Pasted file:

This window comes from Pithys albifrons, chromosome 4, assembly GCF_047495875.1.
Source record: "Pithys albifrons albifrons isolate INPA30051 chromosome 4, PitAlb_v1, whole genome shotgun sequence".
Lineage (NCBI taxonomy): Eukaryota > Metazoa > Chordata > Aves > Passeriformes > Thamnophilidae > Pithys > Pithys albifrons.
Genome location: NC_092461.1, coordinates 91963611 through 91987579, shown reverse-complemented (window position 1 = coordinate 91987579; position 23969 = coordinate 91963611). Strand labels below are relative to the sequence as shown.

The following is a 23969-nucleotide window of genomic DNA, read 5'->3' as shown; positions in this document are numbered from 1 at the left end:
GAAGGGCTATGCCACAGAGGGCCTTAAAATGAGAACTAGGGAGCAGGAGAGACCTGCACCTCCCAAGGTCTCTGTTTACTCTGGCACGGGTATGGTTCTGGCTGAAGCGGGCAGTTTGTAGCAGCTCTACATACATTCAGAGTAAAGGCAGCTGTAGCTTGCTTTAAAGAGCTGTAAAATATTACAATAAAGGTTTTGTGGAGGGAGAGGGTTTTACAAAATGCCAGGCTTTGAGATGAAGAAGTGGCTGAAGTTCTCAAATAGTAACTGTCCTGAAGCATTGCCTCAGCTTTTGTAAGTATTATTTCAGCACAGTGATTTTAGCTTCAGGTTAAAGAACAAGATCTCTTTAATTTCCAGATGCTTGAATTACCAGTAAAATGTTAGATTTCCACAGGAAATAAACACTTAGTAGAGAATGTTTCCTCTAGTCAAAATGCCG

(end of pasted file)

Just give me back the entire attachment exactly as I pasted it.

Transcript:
This window comes from Pithys albifrons, chromosome 4, assembly GCF_047495875.1.
Source record: "Pithys albifrons albifrons isolate INPA30051 chromosome 4, PitAlb_v1, whole genome shotgun sequence".
Lineage (NCBI taxonomy): Eukaryota > Metazoa > Chordata > Aves > Passeriformes > Thamnophilidae > Pithys > Pithys albifrons.
Genome location: NC_092461.1, coordinates 91963611 through 91987579, shown reverse-complemented (window position 1 = coordinate 91987579; position 23969 = coordinate 91963611). Strand labels below are relative to the sequence as shown.

The following is a 23969-nucleotide window of genomic DNA, read 5'->3' as shown; positions in this document are numbered from 1 at the left end:
GAAGGGCTATGCCACAGAGGGCCTTAAAATGAGAACTAGGGAGCAGGAGAGACCTGCACCTCCCAAGGTCTCTGTTTACTCTGGCACGGGTATGGTTCTGGCTGAAGCGGGCAGTTTGTAGCAGCTCTACATACATTCAGAGTAAAGGCAGCTGTAGCTTGCTTTAAAGAGCTGTAAAATATTACAATAAAGGTTTTGTGGAGGGAGAGGGTTTTACAAAATGCCAGGCTTTGAGATGAAGAAGTGGCTGAAGTTCTCAAATAGTAACTGTCCTGAAGCATTGCCTCAGCTTTTGTAAGTATTATTTCAGCACAGTGATTTTAGCTTCAGGTTAAAGAACAAGATCTCTTTAATTTCCAGATGCTTGAATTACCAGTAAAATGTTAGATTTCCACAGGAAATAAACACTTAGTAGAGAATGTTTCCTCTAGTCAAAATGCCG